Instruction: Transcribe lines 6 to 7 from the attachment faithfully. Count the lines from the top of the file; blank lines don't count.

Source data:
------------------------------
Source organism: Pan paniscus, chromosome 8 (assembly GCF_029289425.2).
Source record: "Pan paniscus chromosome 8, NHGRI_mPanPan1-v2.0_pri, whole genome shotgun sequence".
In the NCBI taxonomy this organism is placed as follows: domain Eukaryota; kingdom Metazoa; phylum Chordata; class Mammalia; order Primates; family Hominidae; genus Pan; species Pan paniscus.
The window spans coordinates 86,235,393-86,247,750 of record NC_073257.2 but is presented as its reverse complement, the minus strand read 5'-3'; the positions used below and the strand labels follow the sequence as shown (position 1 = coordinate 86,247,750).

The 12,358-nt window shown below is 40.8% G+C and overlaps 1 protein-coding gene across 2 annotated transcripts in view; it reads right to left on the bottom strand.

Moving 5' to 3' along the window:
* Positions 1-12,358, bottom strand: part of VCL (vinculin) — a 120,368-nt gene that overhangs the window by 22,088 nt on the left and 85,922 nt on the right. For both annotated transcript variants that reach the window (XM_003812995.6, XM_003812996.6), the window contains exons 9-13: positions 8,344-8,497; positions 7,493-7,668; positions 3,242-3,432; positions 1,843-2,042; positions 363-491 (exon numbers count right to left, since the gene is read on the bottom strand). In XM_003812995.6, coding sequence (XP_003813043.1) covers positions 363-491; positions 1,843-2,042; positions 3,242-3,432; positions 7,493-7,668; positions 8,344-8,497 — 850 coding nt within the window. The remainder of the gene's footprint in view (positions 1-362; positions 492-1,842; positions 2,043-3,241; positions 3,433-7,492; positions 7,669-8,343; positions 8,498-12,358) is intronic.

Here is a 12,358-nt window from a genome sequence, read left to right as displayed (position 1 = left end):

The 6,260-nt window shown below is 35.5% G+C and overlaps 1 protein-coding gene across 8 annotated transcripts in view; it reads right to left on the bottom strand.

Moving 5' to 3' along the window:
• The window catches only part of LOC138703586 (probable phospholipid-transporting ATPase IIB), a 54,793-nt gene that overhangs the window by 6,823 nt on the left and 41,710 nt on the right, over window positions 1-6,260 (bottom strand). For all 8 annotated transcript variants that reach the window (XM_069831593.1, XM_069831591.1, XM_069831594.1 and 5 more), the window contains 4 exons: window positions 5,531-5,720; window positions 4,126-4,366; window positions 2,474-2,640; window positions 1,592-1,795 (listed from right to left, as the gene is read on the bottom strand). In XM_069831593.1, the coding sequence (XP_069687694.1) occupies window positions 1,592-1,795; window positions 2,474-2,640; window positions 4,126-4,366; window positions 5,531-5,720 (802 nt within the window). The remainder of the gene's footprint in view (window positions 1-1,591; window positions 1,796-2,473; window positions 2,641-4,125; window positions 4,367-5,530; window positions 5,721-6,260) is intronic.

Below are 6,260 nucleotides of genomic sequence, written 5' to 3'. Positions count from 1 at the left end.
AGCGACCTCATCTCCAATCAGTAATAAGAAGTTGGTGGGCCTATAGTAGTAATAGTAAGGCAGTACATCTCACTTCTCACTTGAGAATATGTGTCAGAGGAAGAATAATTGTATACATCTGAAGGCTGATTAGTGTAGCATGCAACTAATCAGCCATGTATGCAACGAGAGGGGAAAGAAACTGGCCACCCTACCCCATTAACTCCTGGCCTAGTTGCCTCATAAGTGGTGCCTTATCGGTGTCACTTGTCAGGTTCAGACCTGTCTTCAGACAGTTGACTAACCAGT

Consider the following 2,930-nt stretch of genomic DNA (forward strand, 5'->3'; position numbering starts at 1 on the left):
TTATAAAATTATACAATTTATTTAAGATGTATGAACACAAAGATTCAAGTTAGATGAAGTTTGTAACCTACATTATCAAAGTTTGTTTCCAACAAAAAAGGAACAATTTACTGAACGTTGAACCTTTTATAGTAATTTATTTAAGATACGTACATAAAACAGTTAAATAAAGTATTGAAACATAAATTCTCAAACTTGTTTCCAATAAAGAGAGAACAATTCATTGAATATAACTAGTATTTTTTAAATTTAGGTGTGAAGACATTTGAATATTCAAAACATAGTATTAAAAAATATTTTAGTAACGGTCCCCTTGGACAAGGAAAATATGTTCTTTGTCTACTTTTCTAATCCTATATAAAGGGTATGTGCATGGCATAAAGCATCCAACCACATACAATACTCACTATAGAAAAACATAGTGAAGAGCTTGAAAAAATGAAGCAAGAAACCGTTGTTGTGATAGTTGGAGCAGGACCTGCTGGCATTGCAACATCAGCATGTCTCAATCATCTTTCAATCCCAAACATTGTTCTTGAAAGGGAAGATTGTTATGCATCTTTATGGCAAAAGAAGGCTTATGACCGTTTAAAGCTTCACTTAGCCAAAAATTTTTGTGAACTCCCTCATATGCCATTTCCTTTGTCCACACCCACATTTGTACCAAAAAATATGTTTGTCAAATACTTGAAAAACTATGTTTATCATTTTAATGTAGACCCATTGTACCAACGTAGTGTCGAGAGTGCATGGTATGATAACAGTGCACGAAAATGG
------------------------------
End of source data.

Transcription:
Moving 5' to 3' along the window:
* Positions 1-12,358, bottom strand: part of VCL (vinculin) — a 120,368-nt gene that overhangs the window by 22,088 nt on the left and 85,922 nt on the right. For both annotated transcript variants that reach the window (XM_003812995.6, XM_003812996.6), the window contains exons 9-13: positions 8,344-8,497; positions 7,493-7,668; positions 3,242-3,432; positions 1,843-2,042; positions 363-491 (exon numbers count right to left, since the gene is read on the bottom strand). In XM_003812995.6, coding sequence (XP_003813043.1) covers positions 363-491; positions 1,843-2,042; positions 3,242-3,432; positions 7,493-7,668; positions 8,344-8,497 — 850 coding nt within the window. The remainder of the gene's footprint in view (positions 1-362; positions 492-1,842; positions 2,043-3,241; positions 3,433-7,492; positions 7,669-8,343; positions 8,498-12,358) is intronic.